The Congo peoples have a lengthy and rich history within the islands of Puerto Rico that should be recognized; Tata Nkisi Alex La Salle writes that:
“There is a song within the bomba of Puerto Rico that says “hay dibu ding dibu dong, la campana suena ahora!” which makes reference to the Kongo spirit bell called Dibu. This is only one of many points of evidence to prove that the Kongo spirit was alive in puerto rico during the 19th century.On Feb 5 1859 the last known African Slave Boat to arrive directly from Africa to Puerto Rico, carrying over 1,000 people from the Congo & Angola, known as the Majesty, docked off the coast of North East Puerto Rico and sold 650 people before being caught by French and British officers. Amongst those was a man named Meliton Congo who in 1914 in the town of Loiza, was interviewed by the American Anthropologist J. Alden Mason. Meliton Congo gave a detailed account of his life in P.R. including a dictionary of over 150 KiKongo words that were being spoken in Puerto Rico at that time, words like nkisi, nganga, nguembo, tangu, leka, malafu, mpemba just to name a few. Also the American Admiral McKinnley gave a written account of Ponce in 1832 in which he specifically states that “the negroes of the city sang songs in their traditional kongo language to the sound of there bomba drums…” . These are just two examples of many that I have researched and lectured on over the years. I gave a lecture with Robert Farris Thompson and Ned Sublette in New Orleans on the Bambula of Puerto Rico. The Bambula is the oldest known rhythm of the bomba complex. It is the kikongo word for the act of re-remembering who you are as a person, tapping into the collective unconscious. This is one of the key concepts taught amongst the Kikimba, Lemba, and Kimpasi societies of the Bakongo people.”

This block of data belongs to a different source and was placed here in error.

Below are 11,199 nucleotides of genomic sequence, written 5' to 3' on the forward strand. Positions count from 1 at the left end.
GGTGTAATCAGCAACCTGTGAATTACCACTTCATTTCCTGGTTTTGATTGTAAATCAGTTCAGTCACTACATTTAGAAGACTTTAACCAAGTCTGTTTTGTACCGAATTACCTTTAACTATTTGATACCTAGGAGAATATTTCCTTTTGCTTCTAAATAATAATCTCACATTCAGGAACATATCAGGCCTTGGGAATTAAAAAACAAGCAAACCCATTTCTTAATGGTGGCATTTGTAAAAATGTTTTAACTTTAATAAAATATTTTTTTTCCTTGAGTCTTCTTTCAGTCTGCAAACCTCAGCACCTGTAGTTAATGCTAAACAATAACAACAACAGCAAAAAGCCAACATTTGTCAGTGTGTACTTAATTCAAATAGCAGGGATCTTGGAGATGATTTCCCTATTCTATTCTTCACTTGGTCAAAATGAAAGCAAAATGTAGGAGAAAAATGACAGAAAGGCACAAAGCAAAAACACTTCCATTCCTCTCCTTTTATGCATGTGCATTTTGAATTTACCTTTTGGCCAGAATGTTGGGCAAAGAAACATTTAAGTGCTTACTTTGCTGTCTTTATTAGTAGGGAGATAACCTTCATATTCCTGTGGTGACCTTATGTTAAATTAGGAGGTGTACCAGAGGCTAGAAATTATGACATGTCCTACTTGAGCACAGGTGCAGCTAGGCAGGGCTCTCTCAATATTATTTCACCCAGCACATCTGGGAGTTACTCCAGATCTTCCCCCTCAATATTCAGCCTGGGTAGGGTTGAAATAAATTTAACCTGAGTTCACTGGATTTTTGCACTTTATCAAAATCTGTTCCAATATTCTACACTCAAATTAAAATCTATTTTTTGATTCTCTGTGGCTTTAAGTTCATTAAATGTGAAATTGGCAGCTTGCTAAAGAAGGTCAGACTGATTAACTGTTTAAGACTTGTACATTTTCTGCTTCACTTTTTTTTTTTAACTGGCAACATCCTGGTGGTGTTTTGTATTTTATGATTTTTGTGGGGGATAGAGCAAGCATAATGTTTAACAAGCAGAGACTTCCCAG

“So we can now better understand the mambo “ah eh a la ki-bambula (2x)todo el mundo tiene paso de briyumba meno yo hmmmmmmm ah eh a la ki-bambula“. Let’s take it piece by piece.
Ah eh a la ki-bambula….
first of all when you have the prefix ki, the word takes on a philosophical meaning or a meaning that has to do with language, as in the case of the words kikongo kiluba kimbundu which translates to mean the language of the Kongo, of the luba or of the mbundu. Also when taken in a philosophical manne–as in case of the words kimoyo, kikimba, & kilemba–they take on the meaning of the philosophy of Moyo (vital life force energy), Kimba (of the initiated learned ones), or Lemba (the all powerful life & death ones). Now we can understand what the word Ki-Bambula means. It translates to the philosophy of re-remembering who we are as a people, as a nation, all while connecting to the collective unconscious in order to reconnect with who we were before, especially when before refers to a life we have not yet lived. The reason why I gave the full translation is because there isn’t a single word in the english language that properly translates the word “kibambula”.
Todo el mundo tiene paso de briyumba meno yo…..
Everybody has their connection to briyumba except me, hmmmm (as a question)
Ah eh a la kibambula
Let us collectively remember who we once were.
Ntondele (thank you) Tata Fukiau for being the first to truly translate this mambo for me.”
Tata Nkisi Eric Colon adds further understanding with the following commentary:
“To bring this even further into context, many of the Spanish settlers with slaves moved from Cuba to Puerto Rico as the historical records show.
Many of Betances travels, for instance, led him around the Dominican Republic and also to Haiti. He must have had Cuban ties and worked in contact with Maceo From Wikipedia we discover:
Immediately after returning to Paris, Betances became a key contact for the Cuban insurgency in Paris. He made several fund raising efforts, including one that attempted to fund quinine shipments to the Cuban rebels, to ease their pain when infected by malaria in the island battlefields. These efforts outlasted the Pact of Zanjón, which ended the Ten Years’ War in 1878. Betances also used his diplomatic contacts to guarantee humane treatment (and eventually freedom from imprisonment) to José Maceo, the brother of Antonio Maceo, the later military leader of the Cuban War of Independence, when both Antonio and José were arrested by the Spanish government in 1882. The Maceo brothers both escaped imprisonment, were recaptured in Gibraltar and turned over to the Spanish authorities, but José remained in jail long after Antonio regained his liberty and fled to New York City. Betances even used Lord Gladstone as a mediator, and attempted to convince him of having Jamaica (where his family had properties) join an Antillean Federation”.